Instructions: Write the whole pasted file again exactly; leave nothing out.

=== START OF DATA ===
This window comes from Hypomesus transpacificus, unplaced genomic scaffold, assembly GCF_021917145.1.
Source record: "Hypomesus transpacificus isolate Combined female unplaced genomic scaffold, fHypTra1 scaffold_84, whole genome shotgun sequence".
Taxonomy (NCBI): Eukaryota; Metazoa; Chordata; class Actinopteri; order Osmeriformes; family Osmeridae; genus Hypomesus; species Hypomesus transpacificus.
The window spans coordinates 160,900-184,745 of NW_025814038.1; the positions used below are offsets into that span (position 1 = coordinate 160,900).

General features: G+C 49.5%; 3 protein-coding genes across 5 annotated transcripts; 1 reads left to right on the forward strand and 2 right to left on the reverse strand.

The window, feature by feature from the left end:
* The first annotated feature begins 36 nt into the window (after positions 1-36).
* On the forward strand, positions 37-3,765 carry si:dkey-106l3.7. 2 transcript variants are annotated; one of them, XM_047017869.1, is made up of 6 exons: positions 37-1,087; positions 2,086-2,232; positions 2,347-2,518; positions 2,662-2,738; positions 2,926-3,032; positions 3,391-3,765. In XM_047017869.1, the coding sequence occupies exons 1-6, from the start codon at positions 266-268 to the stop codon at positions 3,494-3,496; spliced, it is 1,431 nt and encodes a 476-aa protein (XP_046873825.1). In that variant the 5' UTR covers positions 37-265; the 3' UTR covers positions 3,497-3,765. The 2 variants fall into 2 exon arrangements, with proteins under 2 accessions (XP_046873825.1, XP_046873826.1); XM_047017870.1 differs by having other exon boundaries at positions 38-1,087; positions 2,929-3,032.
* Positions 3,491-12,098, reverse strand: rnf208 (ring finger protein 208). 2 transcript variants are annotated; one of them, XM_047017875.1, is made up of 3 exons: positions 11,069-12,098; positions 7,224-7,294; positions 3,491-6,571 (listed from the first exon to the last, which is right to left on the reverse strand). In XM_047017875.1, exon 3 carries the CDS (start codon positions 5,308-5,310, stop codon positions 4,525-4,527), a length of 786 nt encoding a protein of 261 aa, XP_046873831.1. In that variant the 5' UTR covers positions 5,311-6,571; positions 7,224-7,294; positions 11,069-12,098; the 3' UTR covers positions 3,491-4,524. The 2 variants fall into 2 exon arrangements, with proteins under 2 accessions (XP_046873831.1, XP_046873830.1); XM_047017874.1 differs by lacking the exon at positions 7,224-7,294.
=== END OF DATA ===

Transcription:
This window comes from Hypomesus transpacificus, unplaced genomic scaffold, assembly GCF_021917145.1.
Source record: "Hypomesus transpacificus isolate Combined female unplaced genomic scaffold, fHypTra1 scaffold_84, whole genome shotgun sequence".
Taxonomy (NCBI): Eukaryota; Metazoa; Chordata; class Actinopteri; order Osmeriformes; family Osmeridae; genus Hypomesus; species Hypomesus transpacificus.
The window spans coordinates 160,900-184,745 of NW_025814038.1; the positions used below are offsets into that span (position 1 = coordinate 160,900).

General features: G+C 49.5%; 3 protein-coding genes across 5 annotated transcripts; 1 reads left to right on the forward strand and 2 right to left on the reverse strand.

The window, feature by feature from the left end:
* The first annotated feature begins 36 nt into the window (after positions 1-36).
* On the forward strand, positions 37-3,765 carry si:dkey-106l3.7. 2 transcript variants are annotated; one of them, XM_047017869.1, is made up of 6 exons: positions 37-1,087; positions 2,086-2,232; positions 2,347-2,518; positions 2,662-2,738; positions 2,926-3,032; positions 3,391-3,765. In XM_047017869.1, the coding sequence occupies exons 1-6, from the start codon at positions 266-268 to the stop codon at positions 3,494-3,496; spliced, it is 1,431 nt and encodes a 476-aa protein (XP_046873825.1). In that variant the 5' UTR covers positions 37-265; the 3' UTR covers positions 3,497-3,765. The 2 variants fall into 2 exon arrangements, with proteins under 2 accessions (XP_046873825.1, XP_046873826.1); XM_047017870.1 differs by having other exon boundaries at positions 38-1,087; positions 2,929-3,032.
* Positions 3,491-12,098, reverse strand: rnf208 (ring finger protein 208). 2 transcript variants are annotated; one of them, XM_047017875.1, is made up of 3 exons: positions 11,069-12,098; positions 7,224-7,294; positions 3,491-6,571 (listed from the first exon to the last, which is right to left on the reverse strand). In XM_047017875.1, exon 3 carries the CDS (start codon positions 5,308-5,310, stop codon positions 4,525-4,527), a length of 786 nt encoding a protein of 261 aa, XP_046873831.1. In that variant the 5' UTR covers positions 5,311-6,571; positions 7,224-7,294; positions 11,069-12,098; the 3' UTR covers positions 3,491-4,524. The 2 variants fall into 2 exon arrangements, with proteins under 2 accessions (XP_046873831.1, XP_046873830.1); XM_047017874.1 differs by lacking the exon at positions 7,224-7,294.